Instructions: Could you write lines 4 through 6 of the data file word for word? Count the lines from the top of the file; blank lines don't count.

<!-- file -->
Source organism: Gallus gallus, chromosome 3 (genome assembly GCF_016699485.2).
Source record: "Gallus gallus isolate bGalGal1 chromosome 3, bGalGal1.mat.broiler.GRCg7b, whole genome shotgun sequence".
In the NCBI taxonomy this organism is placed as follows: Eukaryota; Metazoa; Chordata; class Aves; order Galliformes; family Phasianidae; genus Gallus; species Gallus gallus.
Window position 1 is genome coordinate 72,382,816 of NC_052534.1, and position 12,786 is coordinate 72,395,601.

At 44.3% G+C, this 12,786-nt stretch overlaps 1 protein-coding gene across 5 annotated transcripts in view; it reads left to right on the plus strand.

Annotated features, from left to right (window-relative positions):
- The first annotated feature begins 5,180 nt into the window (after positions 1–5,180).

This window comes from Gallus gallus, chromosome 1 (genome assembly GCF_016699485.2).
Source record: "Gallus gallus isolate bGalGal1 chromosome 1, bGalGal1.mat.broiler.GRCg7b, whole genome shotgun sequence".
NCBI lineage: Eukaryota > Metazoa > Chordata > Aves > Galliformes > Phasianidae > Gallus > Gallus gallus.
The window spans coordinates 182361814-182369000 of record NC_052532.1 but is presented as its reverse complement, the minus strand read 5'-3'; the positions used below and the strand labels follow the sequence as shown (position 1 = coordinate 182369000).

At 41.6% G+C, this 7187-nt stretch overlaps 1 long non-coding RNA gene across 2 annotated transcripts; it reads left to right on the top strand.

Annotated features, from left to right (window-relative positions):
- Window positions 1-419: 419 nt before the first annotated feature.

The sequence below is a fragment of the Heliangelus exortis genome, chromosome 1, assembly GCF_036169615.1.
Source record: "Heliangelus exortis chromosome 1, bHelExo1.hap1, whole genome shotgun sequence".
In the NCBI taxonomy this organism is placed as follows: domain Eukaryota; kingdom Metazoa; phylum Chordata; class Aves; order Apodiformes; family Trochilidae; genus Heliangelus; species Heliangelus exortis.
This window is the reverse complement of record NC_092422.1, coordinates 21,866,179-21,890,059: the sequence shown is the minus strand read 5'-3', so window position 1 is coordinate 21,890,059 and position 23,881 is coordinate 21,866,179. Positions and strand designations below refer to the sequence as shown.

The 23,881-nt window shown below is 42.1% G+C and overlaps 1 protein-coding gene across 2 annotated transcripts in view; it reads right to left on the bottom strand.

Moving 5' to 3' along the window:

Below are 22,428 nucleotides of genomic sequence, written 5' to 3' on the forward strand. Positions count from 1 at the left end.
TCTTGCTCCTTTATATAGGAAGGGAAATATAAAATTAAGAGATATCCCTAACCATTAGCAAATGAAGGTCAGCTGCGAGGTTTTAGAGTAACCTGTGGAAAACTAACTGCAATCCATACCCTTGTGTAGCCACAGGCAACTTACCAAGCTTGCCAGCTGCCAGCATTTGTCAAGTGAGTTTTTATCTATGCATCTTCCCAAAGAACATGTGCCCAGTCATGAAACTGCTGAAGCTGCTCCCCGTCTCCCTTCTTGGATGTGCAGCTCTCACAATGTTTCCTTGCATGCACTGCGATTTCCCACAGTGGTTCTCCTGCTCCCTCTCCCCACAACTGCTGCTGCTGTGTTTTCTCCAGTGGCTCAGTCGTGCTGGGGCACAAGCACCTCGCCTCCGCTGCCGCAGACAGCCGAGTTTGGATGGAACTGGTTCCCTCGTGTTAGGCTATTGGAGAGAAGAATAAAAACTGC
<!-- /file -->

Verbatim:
Window position 1 is genome coordinate 72,382,816 of NC_052534.1, and position 12,786 is coordinate 72,395,601.

At 44.3% G+C, this 12,786-nt stretch overlaps 1 protein-coding gene across 5 annotated transcripts in view; it reads left to right on the plus strand.

Annotated features, from left to right (window-relative positions):